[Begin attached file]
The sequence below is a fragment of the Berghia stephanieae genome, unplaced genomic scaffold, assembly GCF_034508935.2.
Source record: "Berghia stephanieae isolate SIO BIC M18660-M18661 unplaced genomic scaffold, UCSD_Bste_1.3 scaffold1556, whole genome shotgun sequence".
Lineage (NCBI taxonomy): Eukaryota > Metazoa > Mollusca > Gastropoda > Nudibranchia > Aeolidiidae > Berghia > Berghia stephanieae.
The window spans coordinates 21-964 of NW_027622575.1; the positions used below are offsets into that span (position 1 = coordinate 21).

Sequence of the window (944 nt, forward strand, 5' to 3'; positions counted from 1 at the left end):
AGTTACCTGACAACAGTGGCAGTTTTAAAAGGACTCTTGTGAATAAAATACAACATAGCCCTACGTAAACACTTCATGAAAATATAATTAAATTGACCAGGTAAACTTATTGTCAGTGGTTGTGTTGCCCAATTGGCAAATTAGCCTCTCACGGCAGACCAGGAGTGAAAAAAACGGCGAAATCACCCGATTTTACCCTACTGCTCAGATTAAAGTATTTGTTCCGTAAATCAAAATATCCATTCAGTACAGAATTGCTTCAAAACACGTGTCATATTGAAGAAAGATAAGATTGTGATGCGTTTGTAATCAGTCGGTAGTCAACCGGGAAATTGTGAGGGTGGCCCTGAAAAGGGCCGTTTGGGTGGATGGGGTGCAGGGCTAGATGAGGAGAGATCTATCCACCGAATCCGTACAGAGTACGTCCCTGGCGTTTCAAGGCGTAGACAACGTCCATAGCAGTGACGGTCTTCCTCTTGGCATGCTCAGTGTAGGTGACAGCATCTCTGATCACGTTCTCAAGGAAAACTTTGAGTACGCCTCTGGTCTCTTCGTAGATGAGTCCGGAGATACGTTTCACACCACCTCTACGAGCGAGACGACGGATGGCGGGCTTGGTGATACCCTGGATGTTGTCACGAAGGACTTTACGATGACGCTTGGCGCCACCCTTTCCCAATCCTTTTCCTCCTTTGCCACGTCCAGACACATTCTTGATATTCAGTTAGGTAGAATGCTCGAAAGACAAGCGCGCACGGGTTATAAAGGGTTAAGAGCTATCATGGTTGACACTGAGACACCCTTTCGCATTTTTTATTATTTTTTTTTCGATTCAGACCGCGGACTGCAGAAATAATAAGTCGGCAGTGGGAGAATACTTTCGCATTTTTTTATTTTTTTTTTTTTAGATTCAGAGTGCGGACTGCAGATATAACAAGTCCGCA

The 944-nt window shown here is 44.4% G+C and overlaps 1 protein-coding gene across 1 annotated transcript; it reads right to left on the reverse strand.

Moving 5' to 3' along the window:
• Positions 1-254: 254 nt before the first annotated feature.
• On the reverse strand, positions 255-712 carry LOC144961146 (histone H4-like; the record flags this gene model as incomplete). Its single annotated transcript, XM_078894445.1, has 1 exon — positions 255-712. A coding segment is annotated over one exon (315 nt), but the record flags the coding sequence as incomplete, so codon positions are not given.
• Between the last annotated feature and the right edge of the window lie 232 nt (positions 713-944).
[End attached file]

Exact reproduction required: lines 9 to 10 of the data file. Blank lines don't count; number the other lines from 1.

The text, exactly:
• Positions 1-254: 254 nt before the first annotated feature.
• On the reverse strand, positions 255-712 carry LOC144961146 (histone H4-like; the record flags this gene model as incomplete). Its single annotated transcript, XM_078894445.1, has 1 exon — positions 255-712. A coding segment is annotated over one exon (315 nt), but the record flags the coding sequence as incomplete, so codon positions are not given.